SAVE SEX RATHER SAFE SEX – PREVENTION IS BETTER THEN CURE
I was sitting with the Jamiat the other day and one of the issues we discussed was the Aids epidemic. The one issue I raised in the meeting was: Shouldn’t we make it compulsory for couples to get tested for AIDS before Nikah?
In an Indian website I read about two muslims girls who became infected after marriage. I was watching on TV now most of the victims of Aids are mothers and woman that are sitting at home and are faithful to their husband. Eish..
The Jamiat response was they can’t make it compulsory but what they can do is encourage couples to get tested before marriage. Rather be safe then sorry. Once you know the enemy, can you plan to attack the virus. There are many married couples with HIV that have children that are living normal lives.
The major means by which AIDS is transmitted drug abuse, sexual promiscuity and homosexual acts which are all forbidden in Islam. The Islamic system promotes fidelity in marriage, and there is a clear emphasis on a healthy family lifestyle. Pre-marital and extra marital sex is uncompromisingly forbidden. Sexual desires are to be channeled through an early and sound marital life.
The holy book of Islam, Al“Quran says;
Let those who find not the wherewithal for marriage keep themselves chaste. . .
(Chapter 24, Verse 33).
In the short term the message of safe sex may slow down the spread of AIDS. In the long term the message Save Sex. Don’t experiment with sex at all until you are married and avoid drugs completely is better. Don’t share needles is not enough; Don’t take drugs at all is better.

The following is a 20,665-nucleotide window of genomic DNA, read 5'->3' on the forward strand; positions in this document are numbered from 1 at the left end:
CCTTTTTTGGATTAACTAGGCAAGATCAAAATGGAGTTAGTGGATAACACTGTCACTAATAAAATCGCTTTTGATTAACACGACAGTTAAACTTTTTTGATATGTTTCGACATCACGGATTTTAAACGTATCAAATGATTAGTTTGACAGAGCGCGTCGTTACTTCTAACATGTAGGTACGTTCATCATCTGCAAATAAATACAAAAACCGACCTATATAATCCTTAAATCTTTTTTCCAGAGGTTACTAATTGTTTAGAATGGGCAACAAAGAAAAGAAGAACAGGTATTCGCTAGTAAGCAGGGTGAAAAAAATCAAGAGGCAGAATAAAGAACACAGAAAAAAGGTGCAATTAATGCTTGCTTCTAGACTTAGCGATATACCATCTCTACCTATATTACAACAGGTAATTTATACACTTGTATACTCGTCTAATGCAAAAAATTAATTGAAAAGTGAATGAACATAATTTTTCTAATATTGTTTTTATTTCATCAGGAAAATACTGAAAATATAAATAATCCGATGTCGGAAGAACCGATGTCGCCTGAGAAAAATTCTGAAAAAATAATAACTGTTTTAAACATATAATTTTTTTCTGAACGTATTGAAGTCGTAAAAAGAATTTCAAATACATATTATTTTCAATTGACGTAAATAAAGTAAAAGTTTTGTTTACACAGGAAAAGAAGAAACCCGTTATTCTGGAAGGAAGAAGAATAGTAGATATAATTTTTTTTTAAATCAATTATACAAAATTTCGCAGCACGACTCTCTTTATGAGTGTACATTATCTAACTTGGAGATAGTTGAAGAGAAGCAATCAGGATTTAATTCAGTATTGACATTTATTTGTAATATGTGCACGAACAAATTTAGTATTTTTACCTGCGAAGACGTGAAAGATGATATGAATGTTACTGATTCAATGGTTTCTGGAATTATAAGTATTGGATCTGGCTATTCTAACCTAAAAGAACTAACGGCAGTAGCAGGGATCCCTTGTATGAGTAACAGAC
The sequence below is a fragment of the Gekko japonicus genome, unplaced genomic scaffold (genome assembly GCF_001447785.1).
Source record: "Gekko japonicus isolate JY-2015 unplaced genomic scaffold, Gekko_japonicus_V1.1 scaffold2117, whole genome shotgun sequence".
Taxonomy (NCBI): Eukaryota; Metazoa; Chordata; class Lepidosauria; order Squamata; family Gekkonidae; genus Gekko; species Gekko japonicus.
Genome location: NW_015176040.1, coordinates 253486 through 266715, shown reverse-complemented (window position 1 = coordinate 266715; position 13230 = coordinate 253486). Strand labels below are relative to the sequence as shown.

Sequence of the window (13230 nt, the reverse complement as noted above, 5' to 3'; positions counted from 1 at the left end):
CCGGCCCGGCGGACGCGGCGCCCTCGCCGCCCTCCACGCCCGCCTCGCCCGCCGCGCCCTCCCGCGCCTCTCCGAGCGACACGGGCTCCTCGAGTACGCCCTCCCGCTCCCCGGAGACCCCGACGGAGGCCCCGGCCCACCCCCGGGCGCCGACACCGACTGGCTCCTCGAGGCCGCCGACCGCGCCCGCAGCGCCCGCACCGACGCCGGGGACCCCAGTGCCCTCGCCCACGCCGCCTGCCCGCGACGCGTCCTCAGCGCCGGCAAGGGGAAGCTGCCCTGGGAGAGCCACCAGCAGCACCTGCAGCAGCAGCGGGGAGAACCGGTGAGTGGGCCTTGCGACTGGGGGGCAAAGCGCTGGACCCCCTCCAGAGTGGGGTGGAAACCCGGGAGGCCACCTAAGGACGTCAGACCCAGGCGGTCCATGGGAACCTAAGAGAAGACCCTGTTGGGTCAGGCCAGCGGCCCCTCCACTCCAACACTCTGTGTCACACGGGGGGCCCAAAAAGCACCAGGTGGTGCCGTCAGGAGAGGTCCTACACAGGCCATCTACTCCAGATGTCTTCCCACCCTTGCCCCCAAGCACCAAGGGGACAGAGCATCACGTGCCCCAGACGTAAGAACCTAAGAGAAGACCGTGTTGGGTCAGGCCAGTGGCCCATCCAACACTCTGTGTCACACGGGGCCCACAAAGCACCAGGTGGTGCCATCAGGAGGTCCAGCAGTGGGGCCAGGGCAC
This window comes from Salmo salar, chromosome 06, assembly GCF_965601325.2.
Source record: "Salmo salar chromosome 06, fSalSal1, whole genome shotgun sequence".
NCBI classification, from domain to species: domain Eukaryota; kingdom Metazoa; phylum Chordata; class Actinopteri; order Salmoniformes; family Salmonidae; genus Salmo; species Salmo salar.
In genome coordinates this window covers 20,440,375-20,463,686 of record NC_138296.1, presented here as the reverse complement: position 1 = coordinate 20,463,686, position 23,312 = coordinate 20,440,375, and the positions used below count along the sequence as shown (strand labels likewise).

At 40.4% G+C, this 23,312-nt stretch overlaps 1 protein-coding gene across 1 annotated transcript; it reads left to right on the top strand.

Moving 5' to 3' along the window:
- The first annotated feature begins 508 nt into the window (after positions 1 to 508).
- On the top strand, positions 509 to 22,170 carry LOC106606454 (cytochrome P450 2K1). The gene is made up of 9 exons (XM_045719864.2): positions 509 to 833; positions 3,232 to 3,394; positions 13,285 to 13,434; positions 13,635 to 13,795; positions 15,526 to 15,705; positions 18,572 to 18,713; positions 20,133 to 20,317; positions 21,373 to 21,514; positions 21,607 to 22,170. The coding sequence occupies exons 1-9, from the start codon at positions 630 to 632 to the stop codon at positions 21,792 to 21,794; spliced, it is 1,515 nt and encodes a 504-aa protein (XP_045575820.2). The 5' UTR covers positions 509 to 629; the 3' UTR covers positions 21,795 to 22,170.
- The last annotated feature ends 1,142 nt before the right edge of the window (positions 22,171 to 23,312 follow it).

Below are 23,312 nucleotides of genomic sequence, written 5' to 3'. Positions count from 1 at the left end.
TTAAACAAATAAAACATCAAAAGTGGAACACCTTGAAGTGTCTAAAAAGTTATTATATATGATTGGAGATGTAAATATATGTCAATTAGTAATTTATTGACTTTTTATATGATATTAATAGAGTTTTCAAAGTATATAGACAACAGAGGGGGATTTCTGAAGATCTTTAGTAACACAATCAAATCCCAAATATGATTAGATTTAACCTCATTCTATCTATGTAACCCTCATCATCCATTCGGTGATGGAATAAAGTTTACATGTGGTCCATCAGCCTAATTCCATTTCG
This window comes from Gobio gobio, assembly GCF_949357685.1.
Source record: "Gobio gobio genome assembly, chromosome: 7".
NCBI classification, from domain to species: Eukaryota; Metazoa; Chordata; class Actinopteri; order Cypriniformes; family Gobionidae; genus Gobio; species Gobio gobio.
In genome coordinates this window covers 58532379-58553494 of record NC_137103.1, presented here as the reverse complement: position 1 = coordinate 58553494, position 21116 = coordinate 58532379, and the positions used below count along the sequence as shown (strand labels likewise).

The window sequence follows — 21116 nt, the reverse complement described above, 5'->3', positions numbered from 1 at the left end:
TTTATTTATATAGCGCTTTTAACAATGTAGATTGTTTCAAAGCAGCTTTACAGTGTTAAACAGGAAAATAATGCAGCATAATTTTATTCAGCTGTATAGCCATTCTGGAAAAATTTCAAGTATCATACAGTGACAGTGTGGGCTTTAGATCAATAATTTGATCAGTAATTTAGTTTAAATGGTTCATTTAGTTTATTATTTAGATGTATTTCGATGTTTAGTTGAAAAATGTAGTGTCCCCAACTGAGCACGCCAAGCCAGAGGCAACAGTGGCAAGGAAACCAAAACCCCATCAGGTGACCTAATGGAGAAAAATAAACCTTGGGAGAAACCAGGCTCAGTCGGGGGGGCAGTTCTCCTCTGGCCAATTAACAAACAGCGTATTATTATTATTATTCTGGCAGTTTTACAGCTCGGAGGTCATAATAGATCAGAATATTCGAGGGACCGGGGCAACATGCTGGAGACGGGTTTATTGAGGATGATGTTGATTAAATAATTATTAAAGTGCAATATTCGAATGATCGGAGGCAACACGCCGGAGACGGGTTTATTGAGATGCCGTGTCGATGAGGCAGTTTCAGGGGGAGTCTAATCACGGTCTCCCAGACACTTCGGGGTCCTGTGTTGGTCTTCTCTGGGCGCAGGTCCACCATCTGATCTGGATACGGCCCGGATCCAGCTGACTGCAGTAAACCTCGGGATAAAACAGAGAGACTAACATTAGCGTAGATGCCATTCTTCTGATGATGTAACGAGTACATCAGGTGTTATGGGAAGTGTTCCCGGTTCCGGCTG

Religion must play an important role in the campaign against drug abuse, promiscuity and other immoral behaviors. Religious beliefs and moral codes should actively encourage virtuous attitudes and chastity within every community. This effort would ultimately prove to be the most effective form of prevention in the global fight against AIDS.
The Muslim contribution in this regard consists of the development and progression of specific AIDS awareness material to be used in the training and educating of facilitators in order to effectively implement a religious response to AIDS.
The establishment of professional counseling and care giving facilities for PLWA is also an important humanitarian function, and is regarded as a priority of the Muslim program. Ongoing seminars and workshops would
also help in keeping the public aware and informed about the dreaded disease.
The Jamiat, together with the Islamic Medical Association (IMA) and Islamic Careline can provide a well-rounded approach because religious, medical and psycho-social avenues can be utilized. These three organizations can provide the expertise in the relevant fields and would therefore adequately supplement and promote the AIDS Awareness Project.
The establishment of a formal structure within the Muslim community has considerably enhanced the national struggle against HIV/AIDS. We have, as a minority community, achieved much more in the field of awareness and attitudinal changes to the perceptions and myths around the issues of HIV and AIDS. Moreover, the Muslim AIDS Program has been implemented at grassroots level and would positively affect the global trend towards stemming the tide of the pandemic.
In 2005 it was estimated that some 3000 care centres have been set up by ordinary South Africans. Approximately 900,000 of the estimated 1,000,000 Aids orphans are being cared for in one way or another
The most famous AIDS orphanage in South Africa is the Nkosi’s Haven – Founded by Gail Johnson in April 1999 and named in honour of her 12 year old foster son and in memory of his biological mother who was unable to look after him, Nkosiâ€™s Haven was officially opened on 14th April 1999. Infected with HIV from birth, Nkosi passed away on 1 June 2001 from an AIDS related disease. His legac